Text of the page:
If you asked most folks if formaldeyde sounds like a great ingredient for baby shampoo, they’d say “no.” And possibly also, “ew, gross.” Baby-goods behemoth Johnson & Johnson agrees that formaldehyde is not so much a thing your baby needs, and has rinsed it right out of their iconic yellow shampoo.
As the New York Times reports, Johnson & Johnson announced this week that they have finished reformulating their baby shampoo, and the new version will start appearing on store shelves worldwide soon. The new! improved! version removes two potentially harmful chemicals–formaldehyde and 1,4-dioxane–from the big bottle of yellow suds.
In response to pressure from consumers and activist groups, Johnson & Johnson promised back in 2011 to phase out the chemicals in question by the end of 2013. The company has not only come up with a new formula for their famous baby shampoo, but also for roughly 100 other baby-care products in their lineup.
Both formaldehyde and 1,4-dioxane have been coming under fire in recent years for their links to cancer. Neither existed in its pure form as an ingredient in Johnson & Johnson products. Common preservatives that were used on Johnson & Johnson products, however, have been known to release formaldehyde over time. And a process used to make other ingredients mild (no more tears!) can create 1,4-dioxane.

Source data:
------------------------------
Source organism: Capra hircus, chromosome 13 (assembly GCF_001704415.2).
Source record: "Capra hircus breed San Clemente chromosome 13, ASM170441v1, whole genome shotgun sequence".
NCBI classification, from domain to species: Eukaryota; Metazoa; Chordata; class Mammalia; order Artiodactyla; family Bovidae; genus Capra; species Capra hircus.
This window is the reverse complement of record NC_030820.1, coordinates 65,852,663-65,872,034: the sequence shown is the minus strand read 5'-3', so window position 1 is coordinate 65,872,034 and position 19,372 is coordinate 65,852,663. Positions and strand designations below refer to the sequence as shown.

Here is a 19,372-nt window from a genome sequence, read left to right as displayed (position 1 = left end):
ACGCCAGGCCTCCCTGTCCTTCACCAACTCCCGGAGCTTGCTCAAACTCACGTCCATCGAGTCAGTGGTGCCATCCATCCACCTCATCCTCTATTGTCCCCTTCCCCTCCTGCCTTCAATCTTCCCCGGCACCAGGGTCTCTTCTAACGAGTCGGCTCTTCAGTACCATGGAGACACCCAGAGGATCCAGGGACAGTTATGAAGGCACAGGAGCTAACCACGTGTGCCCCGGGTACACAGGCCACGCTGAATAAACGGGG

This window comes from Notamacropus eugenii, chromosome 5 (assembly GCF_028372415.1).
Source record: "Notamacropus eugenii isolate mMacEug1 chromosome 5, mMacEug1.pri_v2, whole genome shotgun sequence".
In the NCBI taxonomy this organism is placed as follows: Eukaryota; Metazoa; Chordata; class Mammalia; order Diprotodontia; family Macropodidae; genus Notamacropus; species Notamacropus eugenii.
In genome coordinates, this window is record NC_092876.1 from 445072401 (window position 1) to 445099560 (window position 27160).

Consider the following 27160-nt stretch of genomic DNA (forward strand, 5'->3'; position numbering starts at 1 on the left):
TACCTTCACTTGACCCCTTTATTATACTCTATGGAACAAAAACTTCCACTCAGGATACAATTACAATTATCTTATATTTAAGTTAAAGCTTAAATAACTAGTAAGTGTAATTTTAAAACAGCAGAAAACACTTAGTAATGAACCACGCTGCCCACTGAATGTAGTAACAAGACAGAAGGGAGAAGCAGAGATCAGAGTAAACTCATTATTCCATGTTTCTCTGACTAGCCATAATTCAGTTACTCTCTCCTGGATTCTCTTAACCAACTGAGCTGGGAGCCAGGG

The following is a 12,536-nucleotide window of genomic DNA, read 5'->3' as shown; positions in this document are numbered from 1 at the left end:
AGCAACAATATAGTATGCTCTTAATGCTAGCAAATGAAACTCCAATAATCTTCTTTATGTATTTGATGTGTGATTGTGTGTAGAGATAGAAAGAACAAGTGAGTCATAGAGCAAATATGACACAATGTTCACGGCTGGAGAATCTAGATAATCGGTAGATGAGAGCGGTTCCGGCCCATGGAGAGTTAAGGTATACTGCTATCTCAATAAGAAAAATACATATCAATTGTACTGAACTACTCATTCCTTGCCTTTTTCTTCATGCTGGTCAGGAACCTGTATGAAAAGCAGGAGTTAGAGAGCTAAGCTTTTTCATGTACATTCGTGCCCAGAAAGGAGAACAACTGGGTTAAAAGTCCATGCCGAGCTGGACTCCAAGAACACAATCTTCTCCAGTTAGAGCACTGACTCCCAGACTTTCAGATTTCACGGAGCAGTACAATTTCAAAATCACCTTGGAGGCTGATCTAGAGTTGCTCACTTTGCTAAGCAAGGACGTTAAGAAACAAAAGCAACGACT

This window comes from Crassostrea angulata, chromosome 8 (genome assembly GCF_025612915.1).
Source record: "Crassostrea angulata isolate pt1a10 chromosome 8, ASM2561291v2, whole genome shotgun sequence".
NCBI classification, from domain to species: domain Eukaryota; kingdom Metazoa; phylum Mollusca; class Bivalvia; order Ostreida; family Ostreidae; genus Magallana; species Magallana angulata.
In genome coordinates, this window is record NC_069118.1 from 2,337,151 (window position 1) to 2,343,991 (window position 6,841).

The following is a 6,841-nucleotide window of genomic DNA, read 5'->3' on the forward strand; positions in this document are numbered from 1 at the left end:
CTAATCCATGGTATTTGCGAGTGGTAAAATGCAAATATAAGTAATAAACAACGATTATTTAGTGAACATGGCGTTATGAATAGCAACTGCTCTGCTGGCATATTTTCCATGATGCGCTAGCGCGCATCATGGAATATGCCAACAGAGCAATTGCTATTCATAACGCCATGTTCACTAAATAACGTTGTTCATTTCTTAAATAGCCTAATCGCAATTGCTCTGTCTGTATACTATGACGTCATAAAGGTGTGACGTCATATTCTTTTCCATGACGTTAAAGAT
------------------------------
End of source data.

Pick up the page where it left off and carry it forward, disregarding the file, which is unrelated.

The company also plans to remove the chemicals from their other product lines, like Neutrogena, by 2015.
Johnson & Johnson cites evolving customer preferences for the switch, and insists that all their products have always been rigorously safety tested and have met all relevant regulations in both the US and EU.
A representative for the Campaign for Safe Cosmetics, the organization that petitioned Johnson & Johnson to make the change, told the NYT that erring on the side of excess safety is better than erring in the other direction: “Will a kid get cancer because there’s formaldehyde in their shampoo? We don’t know the answer to that. But why is there a carcinogen in their shampoo? When in doubt, take it out.”
Parents who just bought a giant new bottle of baby shampoo six days ago (sigh) don’t need to throw it away just yet. It will take “several months” for the new baby products to make their way onto store shelves and replace old inventory.